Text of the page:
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If condo HOA takes possession for non payment of special assessment, how does that effect my mortgage loan which is current?

Streamwood, IL |

I know it's no defense but special assessment wasn't paid due to frustration with HOA. Regular monthly assessment was always paid and is current. HOA wants large payments over a short period and has rejected my proposal to make smaller payments over longer period to pay debt. I understand that if HOA is granted possession, they may rent unit to recoup debt. Then what? Is ownership returned to me? Will it be considered a default on my mortgage loan or will the bank pay the HOA to resolve the matter? My mortgage is current and i have wanted to sell but I owe way more than the units currently valued at. Could this be a way "out" of loan or will I be sued by bank or HOA?

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Attorney answers 3


Your mortgage obligation does not end if the HOA steps in on the special assessment.

If you are upside down on your property, foreclosure is a likely track. And, just like the HOA, your lender is not going to be motivated to try and help you out by negotiating smaller payments. That is not the way the world works these days. Lenders, HOAs and everybody else wants the money NOW.

Whether this presents a "way out" or not would depend on lots of other factors. Hire a lawyer to discuss those options with you. Online, we can't offer legal advice on Avvo per Community Guidelines.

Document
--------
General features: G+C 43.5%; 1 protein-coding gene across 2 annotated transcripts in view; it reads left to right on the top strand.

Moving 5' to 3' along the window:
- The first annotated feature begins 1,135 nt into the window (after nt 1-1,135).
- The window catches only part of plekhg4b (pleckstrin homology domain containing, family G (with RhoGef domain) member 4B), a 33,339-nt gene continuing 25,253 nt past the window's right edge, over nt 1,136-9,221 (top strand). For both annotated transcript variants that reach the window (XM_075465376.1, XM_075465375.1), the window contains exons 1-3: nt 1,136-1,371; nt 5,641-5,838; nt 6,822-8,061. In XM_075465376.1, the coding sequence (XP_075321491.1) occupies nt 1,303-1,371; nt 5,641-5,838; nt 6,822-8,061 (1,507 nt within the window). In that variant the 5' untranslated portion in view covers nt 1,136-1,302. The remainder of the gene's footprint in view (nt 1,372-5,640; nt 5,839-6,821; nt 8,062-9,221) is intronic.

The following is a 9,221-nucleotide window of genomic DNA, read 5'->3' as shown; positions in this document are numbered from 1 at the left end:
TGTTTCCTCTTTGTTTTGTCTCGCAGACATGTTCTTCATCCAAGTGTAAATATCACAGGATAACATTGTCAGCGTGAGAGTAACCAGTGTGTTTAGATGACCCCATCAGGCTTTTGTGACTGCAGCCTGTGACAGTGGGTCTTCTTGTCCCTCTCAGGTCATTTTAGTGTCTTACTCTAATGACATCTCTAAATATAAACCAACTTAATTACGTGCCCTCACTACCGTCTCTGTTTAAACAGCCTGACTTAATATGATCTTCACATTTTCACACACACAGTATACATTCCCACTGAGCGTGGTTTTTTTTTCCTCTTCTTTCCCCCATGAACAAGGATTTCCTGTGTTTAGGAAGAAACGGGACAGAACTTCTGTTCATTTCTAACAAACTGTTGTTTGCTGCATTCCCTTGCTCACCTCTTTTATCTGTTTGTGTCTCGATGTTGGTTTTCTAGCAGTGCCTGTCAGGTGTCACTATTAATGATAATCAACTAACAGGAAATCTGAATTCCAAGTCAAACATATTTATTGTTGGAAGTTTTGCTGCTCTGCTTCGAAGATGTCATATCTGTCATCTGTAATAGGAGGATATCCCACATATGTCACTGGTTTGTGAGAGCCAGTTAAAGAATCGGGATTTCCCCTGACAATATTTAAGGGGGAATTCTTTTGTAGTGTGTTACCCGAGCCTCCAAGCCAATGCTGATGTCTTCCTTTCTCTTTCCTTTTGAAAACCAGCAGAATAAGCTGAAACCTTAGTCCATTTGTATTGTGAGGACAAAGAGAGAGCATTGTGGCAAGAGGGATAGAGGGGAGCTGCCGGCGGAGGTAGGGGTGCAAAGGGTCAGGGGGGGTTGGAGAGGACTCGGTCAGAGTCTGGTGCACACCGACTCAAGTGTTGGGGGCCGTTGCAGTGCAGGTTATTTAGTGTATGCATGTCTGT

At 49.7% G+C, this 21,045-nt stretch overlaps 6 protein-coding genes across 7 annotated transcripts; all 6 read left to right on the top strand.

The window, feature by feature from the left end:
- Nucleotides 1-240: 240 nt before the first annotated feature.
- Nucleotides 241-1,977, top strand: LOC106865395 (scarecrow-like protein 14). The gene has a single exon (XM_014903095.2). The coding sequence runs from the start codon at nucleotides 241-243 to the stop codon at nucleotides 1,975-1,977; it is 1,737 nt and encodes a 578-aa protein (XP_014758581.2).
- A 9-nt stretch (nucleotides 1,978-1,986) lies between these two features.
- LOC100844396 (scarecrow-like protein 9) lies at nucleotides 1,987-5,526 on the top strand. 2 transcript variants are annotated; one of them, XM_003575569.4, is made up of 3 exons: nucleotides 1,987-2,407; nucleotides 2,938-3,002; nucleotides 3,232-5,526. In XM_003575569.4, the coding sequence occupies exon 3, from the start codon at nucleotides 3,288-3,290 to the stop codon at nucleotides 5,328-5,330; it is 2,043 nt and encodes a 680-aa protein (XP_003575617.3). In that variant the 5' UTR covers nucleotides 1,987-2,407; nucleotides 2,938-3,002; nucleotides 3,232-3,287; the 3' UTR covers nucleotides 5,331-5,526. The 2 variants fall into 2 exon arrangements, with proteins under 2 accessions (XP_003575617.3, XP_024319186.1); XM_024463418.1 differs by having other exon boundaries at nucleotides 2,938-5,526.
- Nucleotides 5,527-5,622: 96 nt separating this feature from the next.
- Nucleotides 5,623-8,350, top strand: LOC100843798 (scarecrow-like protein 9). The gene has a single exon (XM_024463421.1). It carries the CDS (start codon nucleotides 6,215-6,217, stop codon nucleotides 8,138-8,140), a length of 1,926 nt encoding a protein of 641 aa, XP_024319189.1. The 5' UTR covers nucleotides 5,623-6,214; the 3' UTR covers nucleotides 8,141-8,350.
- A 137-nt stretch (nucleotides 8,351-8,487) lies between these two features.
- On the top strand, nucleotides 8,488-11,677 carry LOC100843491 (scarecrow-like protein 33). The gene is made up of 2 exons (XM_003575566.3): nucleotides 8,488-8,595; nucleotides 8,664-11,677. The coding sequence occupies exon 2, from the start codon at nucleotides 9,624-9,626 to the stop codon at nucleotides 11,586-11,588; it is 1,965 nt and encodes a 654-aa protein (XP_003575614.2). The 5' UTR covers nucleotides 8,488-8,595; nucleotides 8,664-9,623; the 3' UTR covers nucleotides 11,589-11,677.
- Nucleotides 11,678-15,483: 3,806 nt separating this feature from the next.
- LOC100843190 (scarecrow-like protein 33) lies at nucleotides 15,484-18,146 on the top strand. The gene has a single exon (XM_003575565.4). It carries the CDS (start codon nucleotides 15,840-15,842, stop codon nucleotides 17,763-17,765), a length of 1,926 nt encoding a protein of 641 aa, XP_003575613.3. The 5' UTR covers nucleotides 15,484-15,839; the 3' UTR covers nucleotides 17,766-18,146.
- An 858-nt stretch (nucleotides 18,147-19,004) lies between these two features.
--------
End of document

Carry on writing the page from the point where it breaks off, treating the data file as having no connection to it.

The unit would be returned to you after satisfaction of the debt, although there may be a provision for you to provide several month's security on future fees due the association. I do not expect the mortgage company will step in to pay since the property is not at risk of loss, possession not impacting title. That does not leave you without needing to evaluate where you want to go from here. If you are upside down on the property, is it worth continuing the mortgage payments. There are too many considerations to cover outside a consultation. For example, have you inquired about a short sale or deed in lieu of foreclosure, do you have other debt, should bankruptcy be considered (even if you have filed in the past), . . .

The scope of this space does not afford an opportunity to assess the situation and advise you. I recommend you assemble for legal consultation: (1) your income information for June 2012 through the present, including wages and unemployment during that period; (2) all your bills (copies neatly assembled, back pages included); (3) last four years’ tax returns; (4) a credit report (use to obtain free report if not requested in last year); and (5) other information that may apply, such as copies of lawsuits. Call at your earliest convenience to afford the most opportunity in which to be advised about your best course. You are not required to use an attorney in your area.

I do not recommend filing bankruptcy on your own. There are too many complex issues. I have seen several posts on this site for debtors who filed on their own and are seeking counsel concerning complications. Most of them will have a hard time finding an attorney to get involved to unwind the mess without the attorney charging several times what would originally have been paid.

The scope of this space does not afford an opportunity to adequately advise you. The response provided is intended to be informative, but not final. You are advised to arrange a consultation at which all facts and documents can be explored and terms for representation agreed. An attorney-client relationship must be formally established.


I agree, and keep in mind, the ownership of the unit along with the mortgage obligation stays with you throughout this process. The HOA has possession rights only. Depending on your financial position, and intent, this situation might force you into foreclosure or even bankruptcy. I suggest you see an attorney asap. Good Luck.

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